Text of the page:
“We do not exaggerate when we say that this is the greatest threat to religious freedom in our lifetime,” evangelical leaders Timothy George and Chuck Colson wrote in an open letter to their fellow believers on Wednesday (Feb. 8). George and Colson compared the administration mandates to policies enacted in Nazi Germany under Adolf Hitler.

4. It gives Republicans a potent campaign wedge issue: Mitt Romney wasted no time in accusing Obama of launching an “assault on religion” by way of the contraception mandate, and he declared that his first act as president would be to overturn the HHS regulations. “Remarkably, under this president’s administration, there is an assault on religion, an assault on the conviction and the religious beliefs of members of our society,” Romney said.

Romney’s rivals, Newt Gingrich and Rick Santorum, were not to be outdone, and ramped up their rhetoric against Obama – while also noting that Romney had accepted similar policies while he was governor of Massachusetts.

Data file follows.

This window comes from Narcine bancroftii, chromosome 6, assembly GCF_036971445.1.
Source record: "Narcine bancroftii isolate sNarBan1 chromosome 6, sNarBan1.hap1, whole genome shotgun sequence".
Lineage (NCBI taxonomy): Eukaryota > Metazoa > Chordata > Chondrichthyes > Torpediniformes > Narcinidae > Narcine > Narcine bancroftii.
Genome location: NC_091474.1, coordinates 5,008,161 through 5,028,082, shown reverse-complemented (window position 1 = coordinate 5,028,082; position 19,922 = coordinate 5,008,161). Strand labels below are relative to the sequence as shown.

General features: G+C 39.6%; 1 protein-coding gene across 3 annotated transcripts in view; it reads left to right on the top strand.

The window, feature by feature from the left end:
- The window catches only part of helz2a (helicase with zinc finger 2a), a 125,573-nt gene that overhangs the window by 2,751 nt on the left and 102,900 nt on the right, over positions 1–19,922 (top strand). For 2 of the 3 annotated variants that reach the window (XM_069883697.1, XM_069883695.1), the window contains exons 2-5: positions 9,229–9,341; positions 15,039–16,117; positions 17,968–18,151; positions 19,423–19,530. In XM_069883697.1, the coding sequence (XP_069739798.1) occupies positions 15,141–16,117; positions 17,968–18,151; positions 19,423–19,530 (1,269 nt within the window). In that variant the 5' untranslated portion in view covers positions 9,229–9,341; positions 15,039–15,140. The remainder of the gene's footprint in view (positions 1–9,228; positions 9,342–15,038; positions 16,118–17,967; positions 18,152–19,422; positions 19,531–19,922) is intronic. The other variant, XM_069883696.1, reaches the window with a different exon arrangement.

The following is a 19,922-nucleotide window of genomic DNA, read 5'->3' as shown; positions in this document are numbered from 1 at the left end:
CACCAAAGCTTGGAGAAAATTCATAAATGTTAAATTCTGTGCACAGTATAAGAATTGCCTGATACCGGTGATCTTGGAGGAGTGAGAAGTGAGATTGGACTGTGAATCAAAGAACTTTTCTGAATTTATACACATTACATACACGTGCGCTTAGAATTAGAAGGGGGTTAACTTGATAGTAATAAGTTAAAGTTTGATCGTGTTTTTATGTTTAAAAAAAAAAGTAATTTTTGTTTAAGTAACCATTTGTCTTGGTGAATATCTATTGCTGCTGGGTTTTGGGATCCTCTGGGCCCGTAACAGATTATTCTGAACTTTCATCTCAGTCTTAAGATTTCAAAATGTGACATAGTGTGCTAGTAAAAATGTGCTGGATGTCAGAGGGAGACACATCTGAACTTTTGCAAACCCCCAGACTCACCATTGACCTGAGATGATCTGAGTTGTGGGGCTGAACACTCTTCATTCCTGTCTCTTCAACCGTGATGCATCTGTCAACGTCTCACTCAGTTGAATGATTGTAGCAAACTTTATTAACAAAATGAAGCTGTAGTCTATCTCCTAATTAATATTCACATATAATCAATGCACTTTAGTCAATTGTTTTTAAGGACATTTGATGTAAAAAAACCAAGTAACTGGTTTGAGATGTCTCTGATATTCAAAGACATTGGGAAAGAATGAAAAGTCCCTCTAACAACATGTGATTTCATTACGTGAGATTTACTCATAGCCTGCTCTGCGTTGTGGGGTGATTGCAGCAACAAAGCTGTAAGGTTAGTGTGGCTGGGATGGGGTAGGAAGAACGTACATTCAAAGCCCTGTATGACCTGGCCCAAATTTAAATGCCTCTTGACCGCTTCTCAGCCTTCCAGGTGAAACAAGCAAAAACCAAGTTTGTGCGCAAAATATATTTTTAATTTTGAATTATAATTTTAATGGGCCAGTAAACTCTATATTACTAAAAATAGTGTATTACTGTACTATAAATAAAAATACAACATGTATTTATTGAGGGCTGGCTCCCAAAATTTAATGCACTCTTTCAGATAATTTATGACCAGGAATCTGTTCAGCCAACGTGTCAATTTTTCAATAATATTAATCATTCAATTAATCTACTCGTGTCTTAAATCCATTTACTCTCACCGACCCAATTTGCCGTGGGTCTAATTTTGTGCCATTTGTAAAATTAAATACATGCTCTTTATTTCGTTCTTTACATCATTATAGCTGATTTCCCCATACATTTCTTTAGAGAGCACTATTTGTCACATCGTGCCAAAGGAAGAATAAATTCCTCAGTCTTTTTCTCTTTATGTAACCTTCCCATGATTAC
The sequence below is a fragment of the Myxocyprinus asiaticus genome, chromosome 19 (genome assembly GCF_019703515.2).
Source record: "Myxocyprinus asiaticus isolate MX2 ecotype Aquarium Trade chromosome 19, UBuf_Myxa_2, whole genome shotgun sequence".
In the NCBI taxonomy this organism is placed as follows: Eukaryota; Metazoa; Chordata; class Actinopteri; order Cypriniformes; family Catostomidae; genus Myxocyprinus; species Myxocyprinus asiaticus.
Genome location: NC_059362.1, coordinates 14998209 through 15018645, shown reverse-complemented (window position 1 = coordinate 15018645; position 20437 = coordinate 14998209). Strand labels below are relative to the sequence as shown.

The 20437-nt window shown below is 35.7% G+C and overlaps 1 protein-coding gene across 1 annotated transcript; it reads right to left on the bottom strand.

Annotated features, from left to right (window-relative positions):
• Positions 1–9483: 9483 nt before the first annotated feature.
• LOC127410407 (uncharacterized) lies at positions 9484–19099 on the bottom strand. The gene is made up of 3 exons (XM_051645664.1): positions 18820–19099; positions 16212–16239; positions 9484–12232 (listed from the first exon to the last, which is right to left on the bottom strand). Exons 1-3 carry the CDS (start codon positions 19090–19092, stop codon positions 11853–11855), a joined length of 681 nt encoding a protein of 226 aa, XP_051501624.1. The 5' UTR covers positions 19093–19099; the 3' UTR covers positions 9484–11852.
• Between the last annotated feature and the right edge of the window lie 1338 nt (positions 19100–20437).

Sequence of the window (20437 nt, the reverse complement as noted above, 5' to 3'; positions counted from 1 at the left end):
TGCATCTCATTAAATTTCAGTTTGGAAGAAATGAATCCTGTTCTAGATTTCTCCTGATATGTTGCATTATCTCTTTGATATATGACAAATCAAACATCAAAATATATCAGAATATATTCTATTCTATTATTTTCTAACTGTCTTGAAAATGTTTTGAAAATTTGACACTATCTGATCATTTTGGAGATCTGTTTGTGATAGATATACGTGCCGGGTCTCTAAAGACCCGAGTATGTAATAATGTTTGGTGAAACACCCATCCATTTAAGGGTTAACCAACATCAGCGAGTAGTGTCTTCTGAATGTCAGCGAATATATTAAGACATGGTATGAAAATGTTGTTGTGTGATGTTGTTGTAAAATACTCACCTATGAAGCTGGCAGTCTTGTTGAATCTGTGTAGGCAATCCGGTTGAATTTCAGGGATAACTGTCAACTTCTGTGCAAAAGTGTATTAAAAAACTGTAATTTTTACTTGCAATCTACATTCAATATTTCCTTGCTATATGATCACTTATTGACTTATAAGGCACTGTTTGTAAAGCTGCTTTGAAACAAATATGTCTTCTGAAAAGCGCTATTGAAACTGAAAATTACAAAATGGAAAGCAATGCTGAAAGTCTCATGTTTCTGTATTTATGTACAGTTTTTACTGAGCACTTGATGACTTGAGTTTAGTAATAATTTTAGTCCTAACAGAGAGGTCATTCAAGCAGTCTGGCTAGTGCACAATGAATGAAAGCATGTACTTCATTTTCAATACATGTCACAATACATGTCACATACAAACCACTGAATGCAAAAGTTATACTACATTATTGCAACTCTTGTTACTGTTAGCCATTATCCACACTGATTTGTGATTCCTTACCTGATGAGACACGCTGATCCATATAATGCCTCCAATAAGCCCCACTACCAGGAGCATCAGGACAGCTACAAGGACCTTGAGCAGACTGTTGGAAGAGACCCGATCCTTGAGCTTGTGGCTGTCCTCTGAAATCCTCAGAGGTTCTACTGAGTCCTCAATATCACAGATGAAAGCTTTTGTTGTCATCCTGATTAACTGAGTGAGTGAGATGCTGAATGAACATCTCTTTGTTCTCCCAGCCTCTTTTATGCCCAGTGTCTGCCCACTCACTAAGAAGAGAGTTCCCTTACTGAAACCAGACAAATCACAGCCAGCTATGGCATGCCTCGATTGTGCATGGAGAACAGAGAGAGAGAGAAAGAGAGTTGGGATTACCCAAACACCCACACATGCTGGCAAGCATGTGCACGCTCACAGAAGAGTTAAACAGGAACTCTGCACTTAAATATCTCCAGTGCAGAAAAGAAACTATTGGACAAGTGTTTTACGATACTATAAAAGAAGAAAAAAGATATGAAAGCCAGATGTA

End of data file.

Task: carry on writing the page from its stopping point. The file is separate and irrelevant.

In short, this is a political fight that the White House neither wants nor needs in an already tough re-election campaign.

5. Obama needs the Catholic vote: In particular, he needs the support of white Catholics, which is the core of this large swing vote (nearly one-quarter of the electorate). They are concentrated in crucial battleground states like Michigan, Ohio and Pennsylvania, and while Obama won the overall Catholic vote 54 percent to 46 percent in 2008, he lost the white Catholic vote, 47 percent to 53 percent.

“To the extent Catholic voters think of this as a religious liberty issue, it does have the potential to pull Catholic voters toward Republicans or away from Democrats,” John Green, an expert on religious voting patterns and director of the University of Akron’s Ray C. Bliss Institute of Applied Politics, told Bloomberg Businessweek.

A poll on the contraception mandate released Tuesday by the Public Religion Research Institute showed Catholics overall tended to support free contraceptive coverage, but white Catholics were evenly split on the issue. The Obama campaign can’t afford to sacrifice any of those votes, or risk watching the issue grow as a political liability when the election season heats up.